WASHINGTON - President Obama hosted a jobs summit yesterday, soliciting ideas from business and labor leaders on how to reverse an economic downturn that has sent the unemployment rate to its worst level in a generation.
"This has been a tough year, with a lot of uncertainty," Mr. Obama said as he wrapped up the half-day brainstorming session with more than 100 CEOs, academics, business and union leaders, and local officials.
"There's no question that it's difficult out there right now," he said.
The President said there were some ideas that could be put to work almost immediately and other ideas that will become part of legislation for Congress to consider.
He listed "moving forward on an aggressive agenda for energy efficiency and weatherization" as a prime candidate for quick action.
With unemployment levels above 10 percent, Mr. Obama said "We cannot hang back and hope for the best."
But, mindful of growing anxiety about federal deficits, he tempered his upbeat talk with an acknowledgment that government resources could only go so far and that it is primarily up to the private sector to create large numbers of new jobs.
He said while he's "open to every demonstrably good idea ... we also though have to face the fact that our resources are limited."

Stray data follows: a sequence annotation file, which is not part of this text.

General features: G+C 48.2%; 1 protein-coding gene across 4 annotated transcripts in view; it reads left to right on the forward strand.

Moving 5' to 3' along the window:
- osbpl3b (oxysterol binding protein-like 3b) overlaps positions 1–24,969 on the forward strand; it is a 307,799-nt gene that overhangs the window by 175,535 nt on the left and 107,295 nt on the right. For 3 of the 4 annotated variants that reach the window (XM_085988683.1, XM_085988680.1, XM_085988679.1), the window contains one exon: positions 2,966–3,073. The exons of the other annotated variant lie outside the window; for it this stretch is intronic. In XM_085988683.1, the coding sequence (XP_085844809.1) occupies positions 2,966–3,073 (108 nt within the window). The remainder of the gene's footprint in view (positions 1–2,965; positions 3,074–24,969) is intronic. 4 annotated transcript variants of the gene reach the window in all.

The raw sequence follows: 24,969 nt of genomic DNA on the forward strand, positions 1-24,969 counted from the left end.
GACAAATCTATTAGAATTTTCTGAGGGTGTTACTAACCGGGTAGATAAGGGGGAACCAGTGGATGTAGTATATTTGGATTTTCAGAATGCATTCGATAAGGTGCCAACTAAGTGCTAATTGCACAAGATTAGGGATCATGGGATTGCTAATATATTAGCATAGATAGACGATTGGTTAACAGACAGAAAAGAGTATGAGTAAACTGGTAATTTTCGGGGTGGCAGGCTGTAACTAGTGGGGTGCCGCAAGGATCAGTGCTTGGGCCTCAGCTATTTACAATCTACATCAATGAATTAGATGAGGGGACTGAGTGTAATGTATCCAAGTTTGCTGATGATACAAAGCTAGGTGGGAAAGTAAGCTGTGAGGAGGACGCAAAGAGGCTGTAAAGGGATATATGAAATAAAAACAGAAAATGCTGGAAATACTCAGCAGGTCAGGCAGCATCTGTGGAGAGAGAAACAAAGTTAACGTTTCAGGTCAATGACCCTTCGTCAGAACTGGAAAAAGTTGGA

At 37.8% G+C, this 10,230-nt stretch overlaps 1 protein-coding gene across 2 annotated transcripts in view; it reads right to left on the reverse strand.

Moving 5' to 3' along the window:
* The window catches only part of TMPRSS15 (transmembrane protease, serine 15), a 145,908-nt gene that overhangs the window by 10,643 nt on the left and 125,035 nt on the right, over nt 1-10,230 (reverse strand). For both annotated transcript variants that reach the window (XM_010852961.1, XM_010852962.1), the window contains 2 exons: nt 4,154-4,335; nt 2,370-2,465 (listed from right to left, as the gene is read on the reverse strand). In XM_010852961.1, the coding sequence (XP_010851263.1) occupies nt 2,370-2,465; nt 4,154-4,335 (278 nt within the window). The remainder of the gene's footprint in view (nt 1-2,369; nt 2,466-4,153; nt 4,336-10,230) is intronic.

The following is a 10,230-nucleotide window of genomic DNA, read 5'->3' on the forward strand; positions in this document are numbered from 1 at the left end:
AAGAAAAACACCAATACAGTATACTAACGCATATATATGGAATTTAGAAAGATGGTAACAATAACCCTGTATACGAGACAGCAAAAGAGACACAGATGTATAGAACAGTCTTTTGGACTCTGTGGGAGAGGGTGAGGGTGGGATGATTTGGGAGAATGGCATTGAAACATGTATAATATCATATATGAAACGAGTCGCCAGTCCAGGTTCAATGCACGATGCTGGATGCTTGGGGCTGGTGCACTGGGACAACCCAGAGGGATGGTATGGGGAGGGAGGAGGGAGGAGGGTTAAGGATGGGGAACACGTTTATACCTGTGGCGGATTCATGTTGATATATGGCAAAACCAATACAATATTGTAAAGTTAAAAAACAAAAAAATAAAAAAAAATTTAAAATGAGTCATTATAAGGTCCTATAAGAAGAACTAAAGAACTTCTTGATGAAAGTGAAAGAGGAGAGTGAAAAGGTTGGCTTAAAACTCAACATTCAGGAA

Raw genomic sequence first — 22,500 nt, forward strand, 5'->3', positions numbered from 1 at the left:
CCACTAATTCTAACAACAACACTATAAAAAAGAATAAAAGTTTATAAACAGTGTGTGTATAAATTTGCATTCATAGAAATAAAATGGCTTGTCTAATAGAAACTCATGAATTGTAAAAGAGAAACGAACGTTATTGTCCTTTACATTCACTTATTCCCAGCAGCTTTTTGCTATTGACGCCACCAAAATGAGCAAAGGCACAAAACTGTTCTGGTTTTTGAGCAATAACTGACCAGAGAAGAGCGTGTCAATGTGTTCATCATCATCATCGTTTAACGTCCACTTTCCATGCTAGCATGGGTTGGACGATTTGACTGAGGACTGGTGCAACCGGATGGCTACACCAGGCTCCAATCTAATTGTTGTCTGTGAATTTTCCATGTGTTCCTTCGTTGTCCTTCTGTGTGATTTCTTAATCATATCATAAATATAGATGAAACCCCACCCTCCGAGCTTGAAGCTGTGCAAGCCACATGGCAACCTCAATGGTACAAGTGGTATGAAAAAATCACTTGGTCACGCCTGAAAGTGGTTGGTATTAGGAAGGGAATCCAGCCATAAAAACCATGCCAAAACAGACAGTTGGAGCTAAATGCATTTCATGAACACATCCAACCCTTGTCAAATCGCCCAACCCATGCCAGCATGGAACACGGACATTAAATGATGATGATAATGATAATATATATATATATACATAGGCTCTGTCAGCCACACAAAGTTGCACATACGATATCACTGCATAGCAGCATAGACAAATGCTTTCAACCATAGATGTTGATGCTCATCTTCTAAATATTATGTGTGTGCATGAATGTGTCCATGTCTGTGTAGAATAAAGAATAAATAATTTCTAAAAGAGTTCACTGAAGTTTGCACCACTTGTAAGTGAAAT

Mr. Obama spoke a day before the Labor Department was to report unemployment figures for November.
The October jobless level soared into double digits to 10.2 percent and forecasters don't expect the November figures to be any better. They could even be worse.
Not to be outflanked, the Republicans held a dueling jobs conference with their own economic experts.
Republicans blamed the grim jobs picture on Mr. Obama's policies.
They contend the administration's $787 billion stimulus package has failed and warn that passage of the health care overhaul will undermine conditions for economic progress.
What's more, they say they were snubbed.
Rep. John Boehner (R., Ohio), the House Republican minority leader, said he didn't get an invitation to the Obama summit.
"The biggest problem that we heard from our economists with regard to why employers aren't hiring is all the job-killing policies that are being offered by this administration and this Congress and creating an awful lot of uncertainty for American employers," he said.
On Capitol Hill, Ben Bernanke, the chairman of the Federal Reserve, told senators at a hearing on his confirmation for a second term, "Jobs are the issue right now."
"It really is the biggest challenge, the most difficult problem that we face right now," Mr. Bernanke said.
In the House yesterday, where lawmakers are particularly sensitive to the employment issue since they all face re-election next year, Democratic leaders were finishing work on a jobs bill for debate this month.
It would extend expiring federal unemployment benefits for people who have been out of jobs for long periods and provide up to $70 billion for roads and infrastructure projects and for aid to small business.
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